DHAKA: Bangladeshi authorities are expecting the long-awaited repatriation of Rohingya refugees to begin this year following an agreement with Myanmar, officials in Dhaka said on Tuesday.
Bangladesh is hosting more than 1.1 million Rohingya Muslims at cramped makeshift camps in Cox’s Bazar, which is considered the world’s largest refugee settlement. Most have fled violence and persecution following a military crackdown by the Myanmar army in Rakhine state in 2017.
At a tripartite meeting facilitated by China on Tuesday, Myanmar agreed to start the repatriation process, although it did not confirm a time frame.
“We can expect that it will begin in the second quarter,” Bangladeshi Foreign Secretary Masud bin Momen said after the meeting, which was attended by Chinese Vice Foreign Minister Luo Zhaohui and Myanmar International Cooperation Deputy Minister Hau Do Suan.
“We discussed starting the Rohingya repatriation in the first quarter,” Momen told reporters. “But Myanmar said there are issues regarding logistics and physical arrangement, and addressing those will take some time.”
Similar repatriation attempts in November 2018 and August 2019 were abandoned after the refugees refused to return to their homeland, citing security concerns.
“We failed in the last two attempts,” Momen said. “We want to be successful this time. I am cautiously optimistic.”
Bangladesh has coordinated with the UN refugee agency UNHCR on a list of 840,000 Rohingyas to be repatriated.
However, during the tripartite talks, Myanmar said that it wanted to start the process with only 42,000, whom it had already verified.
“We said the number is not important here,” Momen said. “What matters is the issue of confidence among the Rohingya themselves.”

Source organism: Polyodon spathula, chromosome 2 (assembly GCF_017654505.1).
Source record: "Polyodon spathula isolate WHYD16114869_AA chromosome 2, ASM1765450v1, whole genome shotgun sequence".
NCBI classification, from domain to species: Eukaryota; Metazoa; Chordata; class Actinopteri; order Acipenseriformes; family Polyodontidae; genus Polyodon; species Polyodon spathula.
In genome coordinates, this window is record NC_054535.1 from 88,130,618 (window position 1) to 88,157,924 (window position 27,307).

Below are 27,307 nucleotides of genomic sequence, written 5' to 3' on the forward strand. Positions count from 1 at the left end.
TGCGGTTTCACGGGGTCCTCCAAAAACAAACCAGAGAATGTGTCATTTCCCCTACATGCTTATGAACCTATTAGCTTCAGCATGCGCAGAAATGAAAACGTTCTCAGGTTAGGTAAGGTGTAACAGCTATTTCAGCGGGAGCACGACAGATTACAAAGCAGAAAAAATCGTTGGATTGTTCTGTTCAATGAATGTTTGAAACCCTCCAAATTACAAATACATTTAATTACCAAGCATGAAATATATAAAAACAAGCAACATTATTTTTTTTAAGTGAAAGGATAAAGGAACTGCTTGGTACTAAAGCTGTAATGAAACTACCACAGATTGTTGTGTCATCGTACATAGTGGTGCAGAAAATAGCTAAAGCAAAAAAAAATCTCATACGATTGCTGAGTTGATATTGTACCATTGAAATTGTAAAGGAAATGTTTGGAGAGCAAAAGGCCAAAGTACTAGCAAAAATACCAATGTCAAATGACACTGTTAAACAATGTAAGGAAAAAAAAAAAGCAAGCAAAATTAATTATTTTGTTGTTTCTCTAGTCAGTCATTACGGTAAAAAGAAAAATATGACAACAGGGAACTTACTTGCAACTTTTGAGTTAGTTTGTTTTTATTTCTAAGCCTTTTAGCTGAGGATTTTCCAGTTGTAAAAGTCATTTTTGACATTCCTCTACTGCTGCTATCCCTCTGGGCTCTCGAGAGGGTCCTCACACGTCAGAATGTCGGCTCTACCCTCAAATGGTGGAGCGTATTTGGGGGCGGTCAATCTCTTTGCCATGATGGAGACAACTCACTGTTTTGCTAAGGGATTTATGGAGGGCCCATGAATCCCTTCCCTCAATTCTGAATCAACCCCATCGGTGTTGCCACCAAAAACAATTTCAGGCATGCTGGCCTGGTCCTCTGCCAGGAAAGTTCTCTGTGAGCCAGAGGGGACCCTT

More details of the repatriation will be discussed by Bangladesh and Myanmar early in February.
Shah Rezwan Hayat, commissioner of the Bangladeshi government’s Refugee Relief and Repatriation Commission at Cox’s Bazar, said his office is ready to start the repatriation process as soon as a date is agreed.
“We have all kinds of physical preparation to conduct a smooth repatriation process. Two transit points were fully prepared during the previous attempts,” he told Arab News on Wednesday.
Experts believe that multilateral diplomatic efforts are still needed if the repatriation is to take place and that a special task force needs to be established.
“This task force should include all the regional and international bodies, including UNHCR and IOM (International Organization for Migration),” Munshi Faiz Ahmad, former Bangladeshi envoy to China, told Arab News.
“Myanmar is planning to launch large-scale economic activities in Rakhine. The Rohingya could be employed there on priority basis,” he said, adding that the role of China in the task force would be crucial.
“If China plays the role of a guarantor monitoring all the agreed points on repatriation, the process will be a successful,” Ahmad said.
Prof. Delwar Hossain, of Dhaka University’s international relations department, told Arab News that Bangladesh should be more engaged with regional and international stakeholders to build trust among the refugees.
“The UN should be involved in the repatriation process to create confidence among the Rohingya,” he said.